Later today, Special Counsel Jack Smith is expected to file notice to attorneys for former president Donald Trump of “any crimes, wrongs, or other bad acts” the Justice Department believes Trump committed in his attempt to overturn the results of the 2020 election, which he lost in an electoral landslide to President Joe Biden.
Former U.S. Attorney Joyce Vance notes on Substack that the filing — known formally as a 404(b) notice — is meant to show “evidence of a prior crime, for instance, can be offered to prove ‘motive, opportunity [to commit the crime], intent, preparation, plan, knowledge, identity, absence of mistake, or lack of accident.'”
Given what we already know about Smith’s case against Trump, Vance continues, it’s safe to believe that the special counsel is about to reveal “some important evidence” that significantly boosts has case against the ex-president.
Expect him to focus on proving Trump’s state of mind when it comes to election fraud and the absence of a good faith belief that the path he was setting the nation on would not result in the type of obstructive violence we saw on January 6—in other words, it was no mistake. Smith will also have to advise Trump about the permitted purpose he believes he can offer any 404(b) evidence for and the reasoning in support of his view. This, coincidentally, forces Smith (or perhaps gives him the opportunity depending on your point of view), to educate the public a fair bit more about his case.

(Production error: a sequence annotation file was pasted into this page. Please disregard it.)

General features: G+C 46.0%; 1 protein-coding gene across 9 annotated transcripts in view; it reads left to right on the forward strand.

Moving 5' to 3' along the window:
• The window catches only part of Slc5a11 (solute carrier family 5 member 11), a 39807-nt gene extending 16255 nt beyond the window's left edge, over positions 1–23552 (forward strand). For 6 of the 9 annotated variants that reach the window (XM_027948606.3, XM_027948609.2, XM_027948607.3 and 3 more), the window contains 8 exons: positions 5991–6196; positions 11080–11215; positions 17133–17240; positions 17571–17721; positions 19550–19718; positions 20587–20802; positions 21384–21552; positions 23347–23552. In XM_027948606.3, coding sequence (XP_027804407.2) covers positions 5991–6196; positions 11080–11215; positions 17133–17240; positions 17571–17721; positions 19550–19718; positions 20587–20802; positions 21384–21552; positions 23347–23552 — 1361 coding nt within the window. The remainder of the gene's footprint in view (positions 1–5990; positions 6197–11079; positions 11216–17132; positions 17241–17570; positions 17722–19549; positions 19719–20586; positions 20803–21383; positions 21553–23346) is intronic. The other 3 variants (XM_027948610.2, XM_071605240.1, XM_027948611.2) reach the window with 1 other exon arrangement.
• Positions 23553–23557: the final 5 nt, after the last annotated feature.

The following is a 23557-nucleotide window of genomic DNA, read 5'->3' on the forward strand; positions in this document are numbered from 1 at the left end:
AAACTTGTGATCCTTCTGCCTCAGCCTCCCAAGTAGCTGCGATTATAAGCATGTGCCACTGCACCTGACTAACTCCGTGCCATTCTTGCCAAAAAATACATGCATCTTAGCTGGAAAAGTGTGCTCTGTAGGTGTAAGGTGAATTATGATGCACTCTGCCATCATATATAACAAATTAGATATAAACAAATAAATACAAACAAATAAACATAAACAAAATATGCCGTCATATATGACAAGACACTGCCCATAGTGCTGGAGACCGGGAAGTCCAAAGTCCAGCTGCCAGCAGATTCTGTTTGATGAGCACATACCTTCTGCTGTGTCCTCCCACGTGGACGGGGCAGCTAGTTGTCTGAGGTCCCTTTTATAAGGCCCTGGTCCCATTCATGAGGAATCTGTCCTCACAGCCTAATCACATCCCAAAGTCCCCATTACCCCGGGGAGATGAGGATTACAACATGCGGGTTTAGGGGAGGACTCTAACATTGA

Trump is also facing federal criminal prosecution for allegedly stealing classified documents from the White House and transporting them to his Mar-a-Lago resort. That case will be heard in a Florida courtroom while the Jan. 6 case it proceeding in Washington, D.C. with U.S. District Court Judge Tanya Chutkan presiding. Chutkan has signaled that she intends to start the trial before the 2024 election is held, which could prove politically disastrous for Trump.
Additionally, the former president is being prosecuted for racketeering in Georgia as a result of his attempts to subvert the will of voters in the Peach State. Several co-defendants have already agreed to cooperate with Fulton County District Attorney Fani Willis.